|Budget Amount *help
¥12,000,000 (Direct Cost : ¥12,000,000)
Fiscal Year 1995 : ¥3,200,000 (Direct Cost : ¥3,200,000)
Fiscal Year 1994 : ¥8,800,000 (Direct Cost : ¥8,800,000)
The present study aimed at making clear the body distribution, age- and sex-dependent accumulation of heavy metals in wild animals with various biological processes, and also at understanding the factors to determine those behavior and accumulation from a viewpoint of comparative biology. The following results were obtained in the period of 1994 and 1995 :
1) The concentrations of essential elements in the body of wild animals were generally varied less in various biological processes due to the homeostasis when compared with non-essential elements. However, there found some exceptions in the inherent ecology and physiology of animal species. For example, it was noted that Fe concentrations in the liver of pinnipeds and cetaceans greatly varied according to the diving-capacity.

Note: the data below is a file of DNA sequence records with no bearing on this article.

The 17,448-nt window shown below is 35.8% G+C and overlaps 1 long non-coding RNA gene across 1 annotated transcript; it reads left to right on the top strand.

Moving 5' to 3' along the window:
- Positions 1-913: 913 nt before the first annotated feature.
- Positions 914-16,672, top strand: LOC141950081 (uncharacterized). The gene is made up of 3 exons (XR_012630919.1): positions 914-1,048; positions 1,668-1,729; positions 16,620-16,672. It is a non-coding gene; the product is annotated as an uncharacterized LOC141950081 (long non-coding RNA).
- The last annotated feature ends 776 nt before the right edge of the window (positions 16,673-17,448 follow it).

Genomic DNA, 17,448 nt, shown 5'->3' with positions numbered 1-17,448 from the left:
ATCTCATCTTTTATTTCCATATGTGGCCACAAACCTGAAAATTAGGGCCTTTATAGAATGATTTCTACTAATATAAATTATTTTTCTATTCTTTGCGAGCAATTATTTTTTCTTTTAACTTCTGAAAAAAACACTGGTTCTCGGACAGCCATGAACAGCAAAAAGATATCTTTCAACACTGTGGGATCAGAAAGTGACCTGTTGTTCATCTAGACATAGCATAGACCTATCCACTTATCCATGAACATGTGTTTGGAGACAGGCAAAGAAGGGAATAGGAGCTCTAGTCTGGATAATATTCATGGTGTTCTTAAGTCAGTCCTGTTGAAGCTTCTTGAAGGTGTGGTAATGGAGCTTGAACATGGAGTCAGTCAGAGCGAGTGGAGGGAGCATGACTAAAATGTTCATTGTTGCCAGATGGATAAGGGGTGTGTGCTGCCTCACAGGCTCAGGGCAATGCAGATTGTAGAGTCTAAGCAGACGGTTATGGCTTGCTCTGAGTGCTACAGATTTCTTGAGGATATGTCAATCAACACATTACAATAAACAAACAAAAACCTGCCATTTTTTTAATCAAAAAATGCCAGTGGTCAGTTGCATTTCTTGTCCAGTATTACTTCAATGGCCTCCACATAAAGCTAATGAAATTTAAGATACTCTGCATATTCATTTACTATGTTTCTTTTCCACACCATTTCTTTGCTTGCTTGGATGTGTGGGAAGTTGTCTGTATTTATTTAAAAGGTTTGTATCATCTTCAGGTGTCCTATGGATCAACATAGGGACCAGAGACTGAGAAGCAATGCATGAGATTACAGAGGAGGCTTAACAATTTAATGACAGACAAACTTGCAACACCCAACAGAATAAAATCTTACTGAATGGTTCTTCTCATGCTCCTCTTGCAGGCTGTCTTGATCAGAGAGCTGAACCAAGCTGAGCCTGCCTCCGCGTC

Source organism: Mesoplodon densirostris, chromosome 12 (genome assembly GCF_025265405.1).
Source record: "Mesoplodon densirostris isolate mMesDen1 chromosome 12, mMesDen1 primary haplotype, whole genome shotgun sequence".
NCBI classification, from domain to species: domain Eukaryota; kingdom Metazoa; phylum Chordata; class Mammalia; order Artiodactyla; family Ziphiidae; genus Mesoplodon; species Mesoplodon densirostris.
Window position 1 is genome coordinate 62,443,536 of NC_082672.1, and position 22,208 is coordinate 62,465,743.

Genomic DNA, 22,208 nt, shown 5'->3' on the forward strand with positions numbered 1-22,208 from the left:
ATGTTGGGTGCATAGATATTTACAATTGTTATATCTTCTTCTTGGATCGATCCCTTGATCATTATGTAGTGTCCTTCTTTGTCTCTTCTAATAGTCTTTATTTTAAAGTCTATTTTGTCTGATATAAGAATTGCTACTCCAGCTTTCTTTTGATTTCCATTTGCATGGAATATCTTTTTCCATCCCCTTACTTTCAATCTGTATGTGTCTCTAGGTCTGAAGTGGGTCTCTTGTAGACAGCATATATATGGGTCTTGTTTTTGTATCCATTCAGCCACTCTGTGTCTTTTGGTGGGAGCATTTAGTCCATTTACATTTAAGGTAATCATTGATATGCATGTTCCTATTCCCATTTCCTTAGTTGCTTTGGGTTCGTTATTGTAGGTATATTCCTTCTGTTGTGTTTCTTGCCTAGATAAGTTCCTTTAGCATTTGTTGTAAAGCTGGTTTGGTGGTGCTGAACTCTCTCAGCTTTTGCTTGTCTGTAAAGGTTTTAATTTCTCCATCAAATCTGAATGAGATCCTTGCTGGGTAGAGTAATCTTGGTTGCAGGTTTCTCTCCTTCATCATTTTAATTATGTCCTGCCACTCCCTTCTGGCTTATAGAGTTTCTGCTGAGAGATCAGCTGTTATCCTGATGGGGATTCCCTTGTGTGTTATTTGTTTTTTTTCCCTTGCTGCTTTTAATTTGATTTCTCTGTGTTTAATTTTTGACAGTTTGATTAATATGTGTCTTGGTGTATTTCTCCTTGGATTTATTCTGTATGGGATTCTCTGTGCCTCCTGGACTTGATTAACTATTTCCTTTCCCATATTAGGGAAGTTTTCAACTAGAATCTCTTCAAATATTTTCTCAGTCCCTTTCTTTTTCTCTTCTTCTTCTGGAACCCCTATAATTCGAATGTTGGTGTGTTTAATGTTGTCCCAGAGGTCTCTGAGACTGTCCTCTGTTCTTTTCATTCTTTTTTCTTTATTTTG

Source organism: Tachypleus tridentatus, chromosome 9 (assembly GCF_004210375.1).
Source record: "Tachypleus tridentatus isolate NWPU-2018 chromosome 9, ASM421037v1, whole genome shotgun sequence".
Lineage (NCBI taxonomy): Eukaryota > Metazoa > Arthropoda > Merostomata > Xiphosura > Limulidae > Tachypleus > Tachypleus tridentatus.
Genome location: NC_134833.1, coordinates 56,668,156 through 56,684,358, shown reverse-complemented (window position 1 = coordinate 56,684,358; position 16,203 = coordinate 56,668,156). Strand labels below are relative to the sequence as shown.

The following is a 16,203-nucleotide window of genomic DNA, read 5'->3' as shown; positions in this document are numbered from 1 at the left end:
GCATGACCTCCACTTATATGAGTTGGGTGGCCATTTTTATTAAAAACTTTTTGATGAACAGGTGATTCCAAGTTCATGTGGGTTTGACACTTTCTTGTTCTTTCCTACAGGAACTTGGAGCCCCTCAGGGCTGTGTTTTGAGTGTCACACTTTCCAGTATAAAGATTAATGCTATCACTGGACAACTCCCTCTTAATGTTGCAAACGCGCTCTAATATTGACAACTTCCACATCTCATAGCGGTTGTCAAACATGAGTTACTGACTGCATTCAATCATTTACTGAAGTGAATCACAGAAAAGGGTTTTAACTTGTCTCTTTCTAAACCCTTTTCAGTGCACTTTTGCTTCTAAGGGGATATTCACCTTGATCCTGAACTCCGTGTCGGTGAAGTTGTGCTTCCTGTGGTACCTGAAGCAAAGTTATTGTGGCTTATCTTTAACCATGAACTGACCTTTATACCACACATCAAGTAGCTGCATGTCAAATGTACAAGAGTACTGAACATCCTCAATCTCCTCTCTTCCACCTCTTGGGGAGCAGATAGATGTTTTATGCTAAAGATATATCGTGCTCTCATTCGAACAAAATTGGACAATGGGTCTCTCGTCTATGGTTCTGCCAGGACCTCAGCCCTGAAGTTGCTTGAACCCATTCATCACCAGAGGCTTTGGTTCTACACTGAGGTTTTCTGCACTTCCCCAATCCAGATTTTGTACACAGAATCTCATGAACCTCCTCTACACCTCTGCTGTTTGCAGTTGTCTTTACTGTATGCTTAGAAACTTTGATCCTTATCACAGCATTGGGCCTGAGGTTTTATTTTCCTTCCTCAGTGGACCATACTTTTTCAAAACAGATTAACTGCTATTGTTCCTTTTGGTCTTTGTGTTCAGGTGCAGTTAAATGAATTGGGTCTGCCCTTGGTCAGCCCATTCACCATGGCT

2) On the other hand, concentrations of non-essential elements were found to be variable in the different biological processes. The greatest factor for this variation were arisen from the exposure to elements such
as Hg and Cd which were retained greater in marime higher animals rather than terrestrial species. These toxic elements were retained greater in longer life organisms with age-dependent accumulation, but not so prominent in their transfer in the reproductive processes such as the breeding and lactating. Hg elimination was common in the process of molting, but Cd was a deal less. In case of Cd, the binding with metallothionein were likely to determine its variable residue level and toxic effects in wild animals.
3) Organometallic compounds, paricularly Hg and Sn were also examined in wild animals. It was interestingly observed that open ocean waterbirds like albatross accumulated Hg with extraordinalily high concentrations. These species of seabirds were inferred to lose less Hg due to smaller frequency of molting and smaller capacity to metabolize the organic Hg into inorganic form. However, toxic effects of Hg have not been in these waterbirds, probably due to the detoxication by Se which was found with corresponding levels as Hg in their bodies. At the same time, the present study first detected butyltin compounds in marine mammals and waterbirds, and made clear the global dispersion of their contamination in the marine environment. Less